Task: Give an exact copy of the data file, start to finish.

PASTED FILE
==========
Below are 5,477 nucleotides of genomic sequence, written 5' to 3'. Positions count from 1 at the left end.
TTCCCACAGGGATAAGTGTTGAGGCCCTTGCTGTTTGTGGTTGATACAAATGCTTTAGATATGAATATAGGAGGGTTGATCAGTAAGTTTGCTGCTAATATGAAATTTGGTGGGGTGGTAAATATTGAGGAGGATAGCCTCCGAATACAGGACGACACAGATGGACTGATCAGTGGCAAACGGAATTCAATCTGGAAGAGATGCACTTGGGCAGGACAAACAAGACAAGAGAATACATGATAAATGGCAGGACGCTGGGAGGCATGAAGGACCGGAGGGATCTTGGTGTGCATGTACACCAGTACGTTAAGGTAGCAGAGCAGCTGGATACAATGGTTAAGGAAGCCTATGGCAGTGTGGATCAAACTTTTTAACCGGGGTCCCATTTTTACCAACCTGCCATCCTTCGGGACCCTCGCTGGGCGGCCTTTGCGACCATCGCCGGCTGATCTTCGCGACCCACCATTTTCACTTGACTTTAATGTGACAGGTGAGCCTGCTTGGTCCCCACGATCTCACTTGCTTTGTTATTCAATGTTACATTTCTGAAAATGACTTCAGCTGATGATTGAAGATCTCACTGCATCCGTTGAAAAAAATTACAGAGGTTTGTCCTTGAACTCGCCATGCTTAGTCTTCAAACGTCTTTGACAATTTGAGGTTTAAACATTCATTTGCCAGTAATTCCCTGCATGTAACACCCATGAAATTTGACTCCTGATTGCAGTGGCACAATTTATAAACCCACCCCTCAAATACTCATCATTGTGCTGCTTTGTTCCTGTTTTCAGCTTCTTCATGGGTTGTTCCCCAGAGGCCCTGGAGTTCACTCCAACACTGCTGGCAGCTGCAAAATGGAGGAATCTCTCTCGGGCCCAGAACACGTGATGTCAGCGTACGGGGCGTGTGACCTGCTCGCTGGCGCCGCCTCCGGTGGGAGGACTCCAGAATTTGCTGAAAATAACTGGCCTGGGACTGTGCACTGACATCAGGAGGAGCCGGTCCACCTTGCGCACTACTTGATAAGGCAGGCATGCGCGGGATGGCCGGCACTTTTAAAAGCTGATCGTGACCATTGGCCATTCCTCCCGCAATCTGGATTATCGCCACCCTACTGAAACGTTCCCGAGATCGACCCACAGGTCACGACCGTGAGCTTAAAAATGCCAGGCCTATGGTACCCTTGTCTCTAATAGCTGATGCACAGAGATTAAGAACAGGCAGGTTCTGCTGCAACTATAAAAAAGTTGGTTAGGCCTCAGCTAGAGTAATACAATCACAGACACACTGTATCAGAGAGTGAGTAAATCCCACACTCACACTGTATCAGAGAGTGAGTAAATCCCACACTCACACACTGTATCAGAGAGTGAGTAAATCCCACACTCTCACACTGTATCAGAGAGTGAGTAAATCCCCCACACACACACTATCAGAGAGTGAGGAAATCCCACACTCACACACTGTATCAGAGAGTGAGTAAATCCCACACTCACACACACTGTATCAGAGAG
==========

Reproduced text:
Below are 5,477 nucleotides of genomic sequence, written 5' to 3'. Positions count from 1 at the left end.
TTCCCACAGGGATAAGTGTTGAGGCCCTTGCTGTTTGTGGTTGATACAAATGCTTTAGATATGAATATAGGAGGGTTGATCAGTAAGTTTGCTGCTAATATGAAATTTGGTGGGGTGGTAAATATTGAGGAGGATAGCCTCCGAATACAGGACGACACAGATGGACTGATCAGTGGCAAACGGAATTCAATCTGGAAGAGATGCACTTGGGCAGGACAAACAAGACAAGAGAATACATGATAAATGGCAGGACGCTGGGAGGCATGAAGGACCGGAGGGATCTTGGTGTGCATGTACACCAGTACGTTAAGGTAGCAGAGCAGCTGGATACAATGGTTAAGGAAGCCTATGGCAGTGTGGATCAAACTTTTTAACCGGGGTCCCATTTTTACCAACCTGCCATCCTTCGGGACCCTCGCTGGGCGGCCTTTGCGACCATCGCCGGCTGATCTTCGCGACCCACCATTTTCACTTGACTTTAATGTGACAGGTGAGCCTGCTTGGTCCCCACGATCTCACTTGCTTTGTTATTCAATGTTACATTTCTGAAAATGACTTCAGCTGATGATTGAAGATCTCACTGCATCCGTTGAAAAAAATTACAGAGGTTTGTCCTTGAACTCGCCATGCTTAGTCTTCAAACGTCTTTGACAATTTGAGGTTTAAACATTCATTTGCCAGTAATTCCCTGCATGTAACACCCATGAAATTTGACTCCTGATTGCAGTGGCACAATTTATAAACCCACCCCTCAAATACTCATCATTGTGCTGCTTTGTTCCTGTTTTCAGCTTCTTCATGGGTTGTTCCCCAGAGGCCCTGGAGTTCACTCCAACACTGCTGGCAGCTGCAAAATGGAGGAATCTCTCTCGGGCCCAGAACACGTGATGTCAGCGTACGGGGCGTGTGACCTGCTCGCTGGCGCCGCCTCCGGTGGGAGGACTCCAGAATTTGCTGAAAATAACTGGCCTGGGACTGTGCACTGACATCAGGAGGAGCCGGTCCACCTTGCGCACTACTTGATAAGGCAGGCATGCGCGGGATGGCCGGCACTTTTAAAAGCTGATCGTGACCATTGGCCATTCCTCCCGCAATCTGGATTATCGCCACCCTACTGAAACGTTCCCGAGATCGACCCACAGGTCACGACCGTGAGCTTAAAAATGCCAGGCCTATGGTACCCTTGTCTCTAATAGCTGATGCACAGAGATTAAGAACAGGCAGGTTCTGCTGCAACTATAAAAAAGTTGGTTAGGCCTCAGCTAGAGTAATACAATCACAGACACACTGTATCAGAGAGTGAGTAAATCCCACACTCACACTGTATCAGAGAGTGAGTAAATCCCACACTCACACACTGTATCAGAGAGTGAGTAAATCCCACACTCTCACACTGTATCAGAGAGTGAGTAAATCCCCCACACACACACTATCAGAGAGTGAGGAAATCCCACACTCACACACTGTATCAGAGAGTGAGTAAATCCCACACTCACACACACTGTATCAGAGAG